Original Portuguese here


Our own English translation 🤓

The Chess Players


I have heard tales

Of remote ages;

When Persia was at war;

A war whose name I couldn’t reckon;

while the invasion was setting the city ablaze

And the women were screaming,

Two chess players were

at their game, un-disrupted.


In the shade of a large foliage,

Their gazes were riveted

To the ancient chess board,

And, besides each of them,

In anticipation of resting moments,

 When one has moved a piece,

 And waiting for his opponent,

A jug of wine was available

To quench his sober thirst.


And the houses were burning,

The yards and the vaults looted;

Raped, the women were pressed

Against the fallen walls pierced by spears;

The children were all blood in the streets…


But where they were located,

in the outskirts of the city,

And far from its hubbub,

Our two chess players were unabashed.


And even if the messages

Of the disheartened wind

Were reaching them;

Even if, in their thoughts,

Rising from the depths of the soul,

The intuition that without a doubt

Their wives and gentle daughters

Were raped at so close a distance,

Even if, at the moment, they were thinking about it,

Lightly, a shadow was gushing forth

Their indifferent foreheads,

Their eyes were fast to confidently refocus on the old board.


When the ivory king is threatened,

Do sisters’, mothers’ and children’s

flesh and bones mater?

When the tower does not cover

The white lady’s retreat anymore,

The looting is of no importance;

And when the confident hand puts the opponent’s king in check,

In the soul, does the nearby slaughtering of daughters and sons matter?


When from above the wall, all of a sudden,

Would surge the maddened face of an armed invader,

And when in a while, at this very place,

Our solemn chess player would collapse in his spilt blood,

The preceding moment (still devoted to calculate a move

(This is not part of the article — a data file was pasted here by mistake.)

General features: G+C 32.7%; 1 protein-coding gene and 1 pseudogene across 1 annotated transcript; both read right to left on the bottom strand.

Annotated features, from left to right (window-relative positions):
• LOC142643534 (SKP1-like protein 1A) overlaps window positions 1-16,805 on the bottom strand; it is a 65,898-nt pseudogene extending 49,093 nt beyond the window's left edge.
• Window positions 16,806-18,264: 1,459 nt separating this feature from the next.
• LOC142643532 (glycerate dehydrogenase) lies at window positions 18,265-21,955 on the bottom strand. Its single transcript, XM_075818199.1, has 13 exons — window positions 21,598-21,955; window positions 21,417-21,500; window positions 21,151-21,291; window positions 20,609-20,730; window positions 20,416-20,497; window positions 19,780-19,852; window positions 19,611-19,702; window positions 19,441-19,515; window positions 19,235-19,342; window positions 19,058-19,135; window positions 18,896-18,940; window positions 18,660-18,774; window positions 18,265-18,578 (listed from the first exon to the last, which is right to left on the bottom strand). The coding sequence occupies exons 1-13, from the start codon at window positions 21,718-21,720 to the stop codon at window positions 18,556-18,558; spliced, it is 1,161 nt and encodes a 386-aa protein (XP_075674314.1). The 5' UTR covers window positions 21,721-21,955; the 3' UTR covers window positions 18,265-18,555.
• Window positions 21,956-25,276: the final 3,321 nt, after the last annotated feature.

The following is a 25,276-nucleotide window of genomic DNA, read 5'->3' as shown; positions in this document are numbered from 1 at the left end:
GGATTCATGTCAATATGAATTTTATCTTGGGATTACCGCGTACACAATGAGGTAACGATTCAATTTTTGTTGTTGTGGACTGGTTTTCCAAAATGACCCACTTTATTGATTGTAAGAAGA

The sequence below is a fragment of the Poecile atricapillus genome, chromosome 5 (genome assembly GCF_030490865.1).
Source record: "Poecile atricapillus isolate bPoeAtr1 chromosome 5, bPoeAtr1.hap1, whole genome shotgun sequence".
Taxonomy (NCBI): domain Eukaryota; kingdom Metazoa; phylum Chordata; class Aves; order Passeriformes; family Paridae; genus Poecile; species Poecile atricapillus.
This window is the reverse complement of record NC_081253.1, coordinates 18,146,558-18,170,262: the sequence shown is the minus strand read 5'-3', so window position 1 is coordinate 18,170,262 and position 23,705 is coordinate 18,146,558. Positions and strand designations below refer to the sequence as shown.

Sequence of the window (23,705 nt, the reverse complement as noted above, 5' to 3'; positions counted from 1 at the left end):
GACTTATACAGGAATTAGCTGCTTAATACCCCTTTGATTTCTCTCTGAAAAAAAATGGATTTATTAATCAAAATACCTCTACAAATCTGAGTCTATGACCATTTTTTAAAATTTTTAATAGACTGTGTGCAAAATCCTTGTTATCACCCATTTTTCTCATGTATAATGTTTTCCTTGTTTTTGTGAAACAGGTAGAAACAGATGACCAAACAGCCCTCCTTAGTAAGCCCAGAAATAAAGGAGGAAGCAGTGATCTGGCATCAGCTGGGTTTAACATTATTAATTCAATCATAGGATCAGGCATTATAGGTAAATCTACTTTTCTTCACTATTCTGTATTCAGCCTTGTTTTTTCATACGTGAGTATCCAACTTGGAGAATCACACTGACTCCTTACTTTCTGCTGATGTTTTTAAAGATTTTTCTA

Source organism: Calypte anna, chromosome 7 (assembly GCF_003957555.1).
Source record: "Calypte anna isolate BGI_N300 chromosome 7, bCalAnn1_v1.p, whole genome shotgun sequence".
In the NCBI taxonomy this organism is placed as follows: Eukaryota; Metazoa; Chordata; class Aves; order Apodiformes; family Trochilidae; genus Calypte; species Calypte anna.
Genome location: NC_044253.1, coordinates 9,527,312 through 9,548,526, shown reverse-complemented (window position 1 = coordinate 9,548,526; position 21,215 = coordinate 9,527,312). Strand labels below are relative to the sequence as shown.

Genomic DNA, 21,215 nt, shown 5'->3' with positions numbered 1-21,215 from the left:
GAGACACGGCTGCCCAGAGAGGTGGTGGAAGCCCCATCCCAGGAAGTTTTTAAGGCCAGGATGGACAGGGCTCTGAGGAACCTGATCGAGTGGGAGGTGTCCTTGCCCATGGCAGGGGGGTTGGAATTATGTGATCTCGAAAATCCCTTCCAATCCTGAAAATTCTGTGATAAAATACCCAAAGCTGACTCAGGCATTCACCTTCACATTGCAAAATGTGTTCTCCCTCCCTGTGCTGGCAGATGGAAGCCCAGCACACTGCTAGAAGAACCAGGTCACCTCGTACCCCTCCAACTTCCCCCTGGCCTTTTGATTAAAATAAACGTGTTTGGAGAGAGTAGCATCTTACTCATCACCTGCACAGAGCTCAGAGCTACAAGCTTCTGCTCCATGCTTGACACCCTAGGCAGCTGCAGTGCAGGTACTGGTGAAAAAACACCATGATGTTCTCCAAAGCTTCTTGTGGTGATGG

Whose effect would strike hours later) was still busy focusing upon

The cherished game of those two arch-indifferent.


Cities crumble! People suffer! Liberty stolen! Life terminated!

The leisurely good inherited

From the ancestors

Given to fire, looting!

But when war interrupts the game,

May the king not be defeated,

And the most advanced pawn be ready

To take over the tower!


My brothers in the love of Epicurus,

Us, who from ourselves understand him

better than from himself,

May we learn from the story

of the chess players

To steer our lives.


May the whole world’s seriousness matter not,

Its grimness become light,

May the natural flow of our instincts

Give way to the useless pleasure

(under the still shadow of any large foliage)

Of enjoying a good game.


What we get from this useless life

Has as much value-

Glory, fame, love, science, life-

As if it was just the mere remembrance of a wining game

over better than ourselves.


Glory weights like a burden of riches.

Fame is like fever,

Love tires, as a serious ceaseless quest,

Science never finds,

And life moves on and makes us suffer

because, she knows well…


The chess game storms the entire soul,

And, once defeated, it does not matter much

Because she is nothing.


Ah, under the shadows who, unknown to them, love us,

A jug of wine, at hands distance,

Heedful to the useless maneuvers of the chess game,

Even though this very game may well be all but just a dream,

And that there is no actual opponent,

Let’s imitate the Persians of this story,

And, while outside, close or afar, war, country, life,

Call us, well, let’s leave them call us in vain,

And may each of us,

Under the friendly shadows,

Carry on one’s dream,

confronting opponents,

While the chess-board

Fulfills their indifference.


Abu’l Qasim Firdausi (935–1020) “Buzurjmihr Masters the Game of Chess”, Folio from a Shahnama (Book of Kings), ca. 1330–40 Islamic, Ilkhanid period (1206–1353) Ink, opaque watercolor, gold, and silver on paper; Entire Page: 8 1/16 x 4 7/8 in. (20.5 x 12.4 cm) Painting: 3 1/8 x 4 in. (8 x 10.2 cm) Mat: 19 1/4 x 14 1/4 Frame: 22 x 17 The Metropolitan Museum of Art, New York, Bequest of Monroe C. Gutman, 1974 (1974.290.39)
Fernando Pessoa, Featuring Ricardo Reis-The Game of Chess